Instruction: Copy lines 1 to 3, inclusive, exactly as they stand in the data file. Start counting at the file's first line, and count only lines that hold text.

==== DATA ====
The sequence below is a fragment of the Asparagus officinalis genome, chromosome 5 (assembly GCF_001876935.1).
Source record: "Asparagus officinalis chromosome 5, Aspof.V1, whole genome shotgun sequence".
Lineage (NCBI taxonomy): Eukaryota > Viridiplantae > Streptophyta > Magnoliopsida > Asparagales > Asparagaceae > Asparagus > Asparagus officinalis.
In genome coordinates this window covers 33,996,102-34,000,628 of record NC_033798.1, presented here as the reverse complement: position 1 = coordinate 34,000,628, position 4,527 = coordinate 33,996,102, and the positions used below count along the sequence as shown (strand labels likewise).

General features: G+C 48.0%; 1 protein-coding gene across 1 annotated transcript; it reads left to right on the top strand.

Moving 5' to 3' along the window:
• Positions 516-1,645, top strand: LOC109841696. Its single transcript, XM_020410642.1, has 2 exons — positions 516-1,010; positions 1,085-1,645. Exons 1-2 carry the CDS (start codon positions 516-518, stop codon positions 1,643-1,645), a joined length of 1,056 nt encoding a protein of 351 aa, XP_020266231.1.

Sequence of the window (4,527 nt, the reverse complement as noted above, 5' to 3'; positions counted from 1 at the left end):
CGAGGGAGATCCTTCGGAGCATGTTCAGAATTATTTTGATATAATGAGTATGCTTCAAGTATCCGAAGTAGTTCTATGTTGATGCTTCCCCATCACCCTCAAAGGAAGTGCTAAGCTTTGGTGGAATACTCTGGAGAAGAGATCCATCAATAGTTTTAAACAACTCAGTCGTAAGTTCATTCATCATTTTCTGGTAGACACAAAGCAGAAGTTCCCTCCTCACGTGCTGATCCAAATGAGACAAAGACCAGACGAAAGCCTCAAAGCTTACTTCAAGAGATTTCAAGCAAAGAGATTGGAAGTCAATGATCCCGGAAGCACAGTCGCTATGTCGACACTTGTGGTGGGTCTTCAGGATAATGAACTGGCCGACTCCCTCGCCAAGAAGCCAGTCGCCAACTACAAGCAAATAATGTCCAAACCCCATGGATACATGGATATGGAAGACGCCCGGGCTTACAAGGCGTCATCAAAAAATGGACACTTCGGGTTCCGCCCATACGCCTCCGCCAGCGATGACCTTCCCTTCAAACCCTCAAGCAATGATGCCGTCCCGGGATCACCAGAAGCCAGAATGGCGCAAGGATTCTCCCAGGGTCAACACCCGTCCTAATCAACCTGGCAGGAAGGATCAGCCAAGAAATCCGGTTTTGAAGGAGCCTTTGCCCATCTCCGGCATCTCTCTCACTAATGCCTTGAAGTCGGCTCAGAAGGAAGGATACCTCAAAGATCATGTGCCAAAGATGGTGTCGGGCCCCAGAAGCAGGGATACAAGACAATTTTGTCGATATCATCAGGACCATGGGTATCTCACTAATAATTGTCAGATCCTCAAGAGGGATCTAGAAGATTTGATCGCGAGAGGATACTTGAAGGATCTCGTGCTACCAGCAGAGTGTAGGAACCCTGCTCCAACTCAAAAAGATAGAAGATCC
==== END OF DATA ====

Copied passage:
The sequence below is a fragment of the Asparagus officinalis genome, chromosome 5 (assembly GCF_001876935.1).
Source record: "Asparagus officinalis chromosome 5, Aspof.V1, whole genome shotgun sequence".
Lineage (NCBI taxonomy): Eukaryota > Viridiplantae > Streptophyta > Magnoliopsida > Asparagales > Asparagaceae > Asparagus > Asparagus officinalis.